How did you get started?
“I started working in development on information systems in airports, believe it or not. Between airlines and airports, and from airport-to-airport, the communication used to be via Telex messages, using something similar to “shorthand” information about the plane. These messages included information such as Who has boarded the plane? What’s the cargo? How is the baggage distributed on the plane? How much fuel does it have? What kinds of passengers (first class, business class), etc. This kind of information was sent from airline to airport before the plane landed. But by the 1990’s, flight travel had grown exponentially. And it used to be that humans had to read this information and translate that into actions in the airport. So, we built the technology that could do this fully automatically, so that manual human intervention was no longer needed. People no longer needed to sit there reading Telex messages and typing ahead on the computer. We converted this such that the process was completely done by machine. This was my first project in natural language understanding.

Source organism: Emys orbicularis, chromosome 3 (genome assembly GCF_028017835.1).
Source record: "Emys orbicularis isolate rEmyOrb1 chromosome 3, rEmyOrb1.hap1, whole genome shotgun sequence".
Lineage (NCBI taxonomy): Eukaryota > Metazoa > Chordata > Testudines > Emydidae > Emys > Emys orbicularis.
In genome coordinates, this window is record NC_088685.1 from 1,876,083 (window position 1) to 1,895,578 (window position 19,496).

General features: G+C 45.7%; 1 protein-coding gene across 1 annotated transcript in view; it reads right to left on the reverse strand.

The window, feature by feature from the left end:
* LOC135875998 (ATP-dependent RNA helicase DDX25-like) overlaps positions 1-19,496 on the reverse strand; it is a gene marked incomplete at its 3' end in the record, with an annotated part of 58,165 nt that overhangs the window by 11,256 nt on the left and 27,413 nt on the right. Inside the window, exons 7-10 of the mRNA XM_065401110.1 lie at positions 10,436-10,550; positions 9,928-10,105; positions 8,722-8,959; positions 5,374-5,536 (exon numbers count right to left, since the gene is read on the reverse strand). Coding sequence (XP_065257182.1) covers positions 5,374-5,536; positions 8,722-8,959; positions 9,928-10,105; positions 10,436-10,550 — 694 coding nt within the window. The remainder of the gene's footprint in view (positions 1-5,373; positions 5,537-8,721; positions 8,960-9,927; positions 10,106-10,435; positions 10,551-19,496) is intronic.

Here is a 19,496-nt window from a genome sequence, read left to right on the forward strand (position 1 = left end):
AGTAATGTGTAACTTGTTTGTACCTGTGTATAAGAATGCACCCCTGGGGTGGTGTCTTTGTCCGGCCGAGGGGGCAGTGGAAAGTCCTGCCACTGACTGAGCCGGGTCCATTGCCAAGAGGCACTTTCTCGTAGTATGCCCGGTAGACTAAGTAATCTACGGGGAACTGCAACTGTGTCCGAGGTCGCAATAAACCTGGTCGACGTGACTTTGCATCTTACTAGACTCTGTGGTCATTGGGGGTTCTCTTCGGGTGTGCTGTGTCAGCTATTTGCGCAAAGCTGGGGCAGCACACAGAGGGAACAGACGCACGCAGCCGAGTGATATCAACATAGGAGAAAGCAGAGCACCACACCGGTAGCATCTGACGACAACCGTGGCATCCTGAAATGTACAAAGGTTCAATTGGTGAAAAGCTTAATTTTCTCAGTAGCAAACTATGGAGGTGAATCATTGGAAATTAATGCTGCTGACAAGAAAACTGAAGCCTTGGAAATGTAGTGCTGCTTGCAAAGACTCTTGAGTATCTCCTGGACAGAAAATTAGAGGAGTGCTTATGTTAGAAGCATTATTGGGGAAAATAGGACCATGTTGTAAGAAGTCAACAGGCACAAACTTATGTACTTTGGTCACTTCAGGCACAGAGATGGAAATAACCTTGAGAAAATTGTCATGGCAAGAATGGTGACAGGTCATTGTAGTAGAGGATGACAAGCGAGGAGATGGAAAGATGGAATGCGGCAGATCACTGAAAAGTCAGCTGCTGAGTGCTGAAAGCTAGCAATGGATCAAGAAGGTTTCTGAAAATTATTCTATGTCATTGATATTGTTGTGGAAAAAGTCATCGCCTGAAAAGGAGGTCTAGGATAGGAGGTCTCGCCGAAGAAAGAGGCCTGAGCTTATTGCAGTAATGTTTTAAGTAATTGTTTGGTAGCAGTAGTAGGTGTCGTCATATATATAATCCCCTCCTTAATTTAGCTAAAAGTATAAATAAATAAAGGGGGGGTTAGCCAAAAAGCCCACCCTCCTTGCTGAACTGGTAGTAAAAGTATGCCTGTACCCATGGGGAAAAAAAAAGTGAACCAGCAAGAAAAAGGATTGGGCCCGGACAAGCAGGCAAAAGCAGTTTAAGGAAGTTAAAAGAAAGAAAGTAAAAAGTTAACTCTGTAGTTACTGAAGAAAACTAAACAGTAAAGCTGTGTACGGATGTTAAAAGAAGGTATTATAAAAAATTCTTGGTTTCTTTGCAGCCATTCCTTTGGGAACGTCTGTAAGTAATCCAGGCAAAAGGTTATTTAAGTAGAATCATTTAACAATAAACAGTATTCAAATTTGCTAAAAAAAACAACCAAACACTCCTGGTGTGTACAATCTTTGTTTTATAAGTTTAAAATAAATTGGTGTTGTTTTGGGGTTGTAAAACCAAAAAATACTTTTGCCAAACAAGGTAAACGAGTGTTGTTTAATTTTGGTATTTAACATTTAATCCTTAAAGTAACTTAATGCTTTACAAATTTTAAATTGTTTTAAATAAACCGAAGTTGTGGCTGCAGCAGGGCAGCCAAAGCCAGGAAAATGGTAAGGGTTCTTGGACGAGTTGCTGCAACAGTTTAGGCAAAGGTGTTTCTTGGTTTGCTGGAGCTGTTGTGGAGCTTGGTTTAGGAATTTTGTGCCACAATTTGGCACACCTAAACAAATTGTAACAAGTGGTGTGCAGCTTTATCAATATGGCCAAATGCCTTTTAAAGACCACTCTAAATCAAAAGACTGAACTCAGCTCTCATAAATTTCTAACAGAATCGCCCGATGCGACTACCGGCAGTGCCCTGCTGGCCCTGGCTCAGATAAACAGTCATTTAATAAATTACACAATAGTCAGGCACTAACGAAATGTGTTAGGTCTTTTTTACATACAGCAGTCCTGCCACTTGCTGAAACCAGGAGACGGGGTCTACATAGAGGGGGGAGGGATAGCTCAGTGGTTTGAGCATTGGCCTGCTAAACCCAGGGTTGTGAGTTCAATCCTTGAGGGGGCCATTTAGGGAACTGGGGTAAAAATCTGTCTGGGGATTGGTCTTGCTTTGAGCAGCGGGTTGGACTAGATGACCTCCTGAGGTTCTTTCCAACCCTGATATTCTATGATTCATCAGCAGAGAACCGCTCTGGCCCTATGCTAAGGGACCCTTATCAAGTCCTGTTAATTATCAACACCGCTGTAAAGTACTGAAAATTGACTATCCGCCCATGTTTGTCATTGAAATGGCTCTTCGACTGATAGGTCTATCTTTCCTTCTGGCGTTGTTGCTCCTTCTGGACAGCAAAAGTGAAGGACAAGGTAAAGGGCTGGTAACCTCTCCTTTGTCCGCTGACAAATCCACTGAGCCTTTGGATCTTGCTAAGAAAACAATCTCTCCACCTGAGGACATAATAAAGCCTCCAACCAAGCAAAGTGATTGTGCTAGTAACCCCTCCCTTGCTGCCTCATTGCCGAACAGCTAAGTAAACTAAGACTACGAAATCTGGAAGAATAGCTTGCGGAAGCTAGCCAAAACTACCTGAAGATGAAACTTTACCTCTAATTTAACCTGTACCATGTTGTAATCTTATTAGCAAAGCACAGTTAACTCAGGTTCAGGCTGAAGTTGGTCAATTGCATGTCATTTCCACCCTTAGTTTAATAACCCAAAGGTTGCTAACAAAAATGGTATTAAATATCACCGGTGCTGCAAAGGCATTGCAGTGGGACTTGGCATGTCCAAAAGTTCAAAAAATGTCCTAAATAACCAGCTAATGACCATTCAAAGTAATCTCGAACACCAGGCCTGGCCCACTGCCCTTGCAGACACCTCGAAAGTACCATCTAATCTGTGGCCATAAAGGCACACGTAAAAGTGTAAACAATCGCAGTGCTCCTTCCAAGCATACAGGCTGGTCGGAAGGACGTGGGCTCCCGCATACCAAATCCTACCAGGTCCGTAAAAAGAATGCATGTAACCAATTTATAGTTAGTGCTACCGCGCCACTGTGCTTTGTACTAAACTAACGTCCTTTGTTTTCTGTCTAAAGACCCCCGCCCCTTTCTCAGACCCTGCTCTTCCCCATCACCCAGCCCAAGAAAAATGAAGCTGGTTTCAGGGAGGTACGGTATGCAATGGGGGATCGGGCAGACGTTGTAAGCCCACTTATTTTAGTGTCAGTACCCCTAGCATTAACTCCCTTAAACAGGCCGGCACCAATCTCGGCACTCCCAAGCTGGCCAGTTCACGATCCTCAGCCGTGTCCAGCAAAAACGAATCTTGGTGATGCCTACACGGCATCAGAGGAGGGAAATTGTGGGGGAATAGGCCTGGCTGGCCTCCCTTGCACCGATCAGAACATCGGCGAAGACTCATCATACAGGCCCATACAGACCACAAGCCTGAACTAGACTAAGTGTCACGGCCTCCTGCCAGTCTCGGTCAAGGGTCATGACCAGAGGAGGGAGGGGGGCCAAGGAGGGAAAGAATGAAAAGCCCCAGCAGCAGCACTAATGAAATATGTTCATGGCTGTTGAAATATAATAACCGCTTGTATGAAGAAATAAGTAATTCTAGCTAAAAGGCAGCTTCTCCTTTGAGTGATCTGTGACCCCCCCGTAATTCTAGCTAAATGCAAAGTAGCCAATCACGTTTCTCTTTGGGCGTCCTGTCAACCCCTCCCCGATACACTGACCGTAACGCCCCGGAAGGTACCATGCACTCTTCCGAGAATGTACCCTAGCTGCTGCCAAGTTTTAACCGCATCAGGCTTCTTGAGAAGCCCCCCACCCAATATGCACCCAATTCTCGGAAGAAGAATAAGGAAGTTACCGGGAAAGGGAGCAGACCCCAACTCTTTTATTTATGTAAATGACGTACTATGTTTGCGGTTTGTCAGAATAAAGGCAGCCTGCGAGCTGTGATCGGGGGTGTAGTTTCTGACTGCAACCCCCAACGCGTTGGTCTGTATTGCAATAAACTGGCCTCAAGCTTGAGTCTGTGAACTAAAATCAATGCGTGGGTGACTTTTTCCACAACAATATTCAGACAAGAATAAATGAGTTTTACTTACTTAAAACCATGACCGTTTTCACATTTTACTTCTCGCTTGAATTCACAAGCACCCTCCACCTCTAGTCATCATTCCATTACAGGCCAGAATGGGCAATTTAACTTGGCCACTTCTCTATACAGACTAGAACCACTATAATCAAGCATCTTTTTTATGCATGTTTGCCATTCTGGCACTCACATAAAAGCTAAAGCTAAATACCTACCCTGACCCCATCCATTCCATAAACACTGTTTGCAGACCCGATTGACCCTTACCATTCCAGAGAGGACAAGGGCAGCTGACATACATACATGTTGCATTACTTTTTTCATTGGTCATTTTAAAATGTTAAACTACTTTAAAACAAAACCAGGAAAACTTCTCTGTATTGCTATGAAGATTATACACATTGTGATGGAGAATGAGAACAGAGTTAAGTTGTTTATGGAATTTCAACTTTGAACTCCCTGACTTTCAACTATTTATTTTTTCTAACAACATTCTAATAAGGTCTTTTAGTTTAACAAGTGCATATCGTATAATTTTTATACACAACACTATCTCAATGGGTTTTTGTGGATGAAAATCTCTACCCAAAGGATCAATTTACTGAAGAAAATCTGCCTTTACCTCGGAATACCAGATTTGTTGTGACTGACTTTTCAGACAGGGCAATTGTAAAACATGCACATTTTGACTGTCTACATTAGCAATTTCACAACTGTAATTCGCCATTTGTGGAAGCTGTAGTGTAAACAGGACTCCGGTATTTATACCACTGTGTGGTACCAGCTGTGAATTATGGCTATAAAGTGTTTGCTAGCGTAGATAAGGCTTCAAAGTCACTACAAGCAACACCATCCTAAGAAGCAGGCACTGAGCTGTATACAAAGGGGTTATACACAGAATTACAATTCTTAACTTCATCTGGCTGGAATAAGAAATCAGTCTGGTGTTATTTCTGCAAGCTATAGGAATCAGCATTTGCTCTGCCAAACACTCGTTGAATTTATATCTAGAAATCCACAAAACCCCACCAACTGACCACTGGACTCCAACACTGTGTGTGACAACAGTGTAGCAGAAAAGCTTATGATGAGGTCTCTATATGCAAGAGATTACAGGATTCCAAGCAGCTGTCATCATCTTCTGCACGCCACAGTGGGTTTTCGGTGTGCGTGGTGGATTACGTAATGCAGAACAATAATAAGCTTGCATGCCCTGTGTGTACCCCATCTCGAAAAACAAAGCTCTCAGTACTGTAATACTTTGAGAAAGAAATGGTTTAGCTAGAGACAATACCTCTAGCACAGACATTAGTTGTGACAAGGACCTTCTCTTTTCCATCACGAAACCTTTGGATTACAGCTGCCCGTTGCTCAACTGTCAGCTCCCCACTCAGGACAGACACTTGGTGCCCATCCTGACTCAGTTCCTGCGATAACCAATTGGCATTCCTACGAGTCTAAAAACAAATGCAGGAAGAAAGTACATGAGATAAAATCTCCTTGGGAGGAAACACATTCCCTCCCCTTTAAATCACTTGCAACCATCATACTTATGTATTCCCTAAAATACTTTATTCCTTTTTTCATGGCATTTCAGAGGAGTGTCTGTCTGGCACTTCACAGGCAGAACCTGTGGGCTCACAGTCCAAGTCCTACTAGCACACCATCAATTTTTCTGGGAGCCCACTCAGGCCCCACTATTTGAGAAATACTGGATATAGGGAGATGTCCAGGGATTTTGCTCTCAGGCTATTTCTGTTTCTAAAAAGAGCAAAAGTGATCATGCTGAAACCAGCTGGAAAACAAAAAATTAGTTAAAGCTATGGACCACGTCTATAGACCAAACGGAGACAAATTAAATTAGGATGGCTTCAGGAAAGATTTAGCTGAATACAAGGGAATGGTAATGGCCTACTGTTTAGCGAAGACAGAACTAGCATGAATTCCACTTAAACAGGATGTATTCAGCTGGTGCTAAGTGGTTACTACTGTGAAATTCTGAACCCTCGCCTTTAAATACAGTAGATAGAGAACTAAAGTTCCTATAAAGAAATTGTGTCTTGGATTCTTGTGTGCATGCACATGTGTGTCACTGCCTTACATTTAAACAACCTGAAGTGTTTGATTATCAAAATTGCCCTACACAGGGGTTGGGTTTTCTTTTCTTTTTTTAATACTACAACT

“After that, I started doing speech recognition and machine translation in combination, so that people with different languages could communicate over the phone with each other. Again, in the mid-90’s, this was very complicated – it still is! But more so at that time because hardware was not available and machine learning was just getting ready to be utilized. So, we developed a system, out of the University of Aachen in research, and started a company in 1999— taking with me some of the best research scientists and students, to commercialize a product for speech translation which we launched in 2002. One of the co-founders was Franz Och, who started and led the Google Translate team.”